You may have heard people around you using the term “high-functioning” to describe themselves and their mental health. Phrases such as high-functioning anxiety and high-functioning depression are being used more and more, but what do they mean?
High-functioning anxiety and depression are not technically clinical diagnoses because they are not listed in the Diagnostic and Statistical Manual of Mental Disorders (DSM-5), a handbook used by mental health professionals. However, many practitioners and researchers recognize that people can experience symptoms of anxiety or depression and continue to be highly functioning, productive individuals. Those who have high functioning anxiety or depression may not appear to struggle with it on the surface, despite experiencing symptoms internally. To others, they may seem to have it all together or go about their days as they normally would.
What Does High-Functioning Anxiety Look Like?
People with high-functioning anxiety may experience symptoms of anxiety disorders, such as excessive worrying most days, feelings of restlessness, fatigue, difficulty concentrating, irritability, muscle tension, or trouble sleeping. However, these symptoms do not cause significant problems across areas of their lives and do not inhibit daily functioning. Some common characteristics of individuals with high-functioning anxiety include:
- High-achieving, with a fear of failure
- Extremely organized & detail-oriented
- Engages in nervous habits, such as nail-biting, hair twirling, lip biting, leg shaking, etc.
- Perfectionist with a harsh inner critic
- Active & needs to keep “doing,” finding it hard to relax
- Appears calm on the outside, but may have racing thoughts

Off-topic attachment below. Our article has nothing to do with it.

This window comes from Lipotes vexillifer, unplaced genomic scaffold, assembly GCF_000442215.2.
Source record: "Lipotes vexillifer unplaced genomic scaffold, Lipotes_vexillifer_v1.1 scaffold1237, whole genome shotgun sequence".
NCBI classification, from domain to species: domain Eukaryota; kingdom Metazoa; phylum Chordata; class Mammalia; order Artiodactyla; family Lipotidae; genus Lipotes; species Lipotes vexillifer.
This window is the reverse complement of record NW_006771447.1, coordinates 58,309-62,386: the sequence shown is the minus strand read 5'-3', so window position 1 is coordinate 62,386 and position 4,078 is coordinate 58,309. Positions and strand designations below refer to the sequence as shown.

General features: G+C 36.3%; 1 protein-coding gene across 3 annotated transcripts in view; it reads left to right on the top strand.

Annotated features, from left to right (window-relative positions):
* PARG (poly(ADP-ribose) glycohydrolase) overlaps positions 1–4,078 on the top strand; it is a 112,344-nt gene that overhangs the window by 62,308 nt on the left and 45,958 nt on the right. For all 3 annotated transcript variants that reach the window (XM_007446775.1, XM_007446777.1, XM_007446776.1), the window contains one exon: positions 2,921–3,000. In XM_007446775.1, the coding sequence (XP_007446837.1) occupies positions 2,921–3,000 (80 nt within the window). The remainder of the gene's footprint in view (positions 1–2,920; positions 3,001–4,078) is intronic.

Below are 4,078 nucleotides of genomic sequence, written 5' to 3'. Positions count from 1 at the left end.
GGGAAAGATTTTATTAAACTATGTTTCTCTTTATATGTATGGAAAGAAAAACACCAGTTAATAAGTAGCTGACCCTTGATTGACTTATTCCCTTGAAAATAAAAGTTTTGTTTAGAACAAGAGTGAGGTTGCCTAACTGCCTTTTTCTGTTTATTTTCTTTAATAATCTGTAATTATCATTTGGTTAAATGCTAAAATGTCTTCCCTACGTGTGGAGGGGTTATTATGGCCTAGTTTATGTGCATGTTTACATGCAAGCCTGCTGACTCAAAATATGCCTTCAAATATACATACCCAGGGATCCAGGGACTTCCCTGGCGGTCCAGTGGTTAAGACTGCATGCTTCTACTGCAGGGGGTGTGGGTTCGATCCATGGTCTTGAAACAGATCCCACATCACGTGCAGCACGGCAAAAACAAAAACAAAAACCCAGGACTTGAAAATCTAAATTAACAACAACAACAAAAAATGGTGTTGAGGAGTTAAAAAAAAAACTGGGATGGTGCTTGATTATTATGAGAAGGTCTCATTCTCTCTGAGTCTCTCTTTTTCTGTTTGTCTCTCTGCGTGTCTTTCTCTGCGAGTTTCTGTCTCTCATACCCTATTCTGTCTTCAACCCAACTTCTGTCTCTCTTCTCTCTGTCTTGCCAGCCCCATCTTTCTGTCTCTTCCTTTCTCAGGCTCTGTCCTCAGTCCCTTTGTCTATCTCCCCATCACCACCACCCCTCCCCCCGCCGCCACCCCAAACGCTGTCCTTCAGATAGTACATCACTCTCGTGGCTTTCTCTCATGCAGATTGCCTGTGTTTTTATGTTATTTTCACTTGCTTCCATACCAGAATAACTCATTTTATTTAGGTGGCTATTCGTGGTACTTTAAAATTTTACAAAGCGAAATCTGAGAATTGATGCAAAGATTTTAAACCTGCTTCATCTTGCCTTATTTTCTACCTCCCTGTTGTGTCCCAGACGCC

- People pleaser who has a hard time saying no
- Procrastinates when stressed
- Talks a lot or has nervous chatter
- Overthinks and overanalyzes everything
- Difficulty expressing emotions
- Need for repetitions and reassurance
- Tendency to dwell on the negative
What Does High-Functioning Depression Look Like?
Similarly to high functioning anxiety, individuals with high-functioning depression may not meet the criteria for a clinical diagnosis of depression, but are able to function normally most of the time. Thus, their depression is often not clear to others or themselves. Typical symptoms of depression would include persistent sad mood, feelings of hopelessness, worthlessness, and/or guilt, loss of interest in hobbies or activities, fatigue, irritability, trouble sleeping, changes in appetite or weight, or thoughts of death or suicide. The following may be characteristic of an individual with high-functioning depression:
- Feeling a little down most of the time
- Poor self-esteem
- Difficulty making decisions
- Low energy and motivation
- Performs well at school or work, but has difficulty focusing on tasks
- Crying a lot without any concrete reason
- Forcing oneself to engage in social activities when they’d rather withdraw
- Feeling overwhelmed
- Feeling lonely
The Role of Stress
Before determining whether or not you have high-functioning anxiety or depression, it is important to first consider current stressors and evaluate their impact on your life. April is National Stress Awareness Month. We all experience stress in response to challenging circumstances and some times are more stressful than others. This is our body’s normal response. However, if these symptoms persist well beyond a stressful event or are consistent and unrelated to specific stressors, you may be experiencing high-functioning anxiety or depression.
This truly highlights the importance of good mental health care and scheduling check in’s with a mental health therapist. The opportunity for building insight and awareness of our emotional loads and the management of that load is done best with the help and insight of a professional who can guide you through this. Everyone should consider seeing a therapist! When you are ready to do so, you can visit our therapist’s biography page to find a clinician who fits you best.
Sources: nimh.nih.gov, rtor.org, psyccentral.com, waldenu.edu, health.usnews.com, washingtonpost.com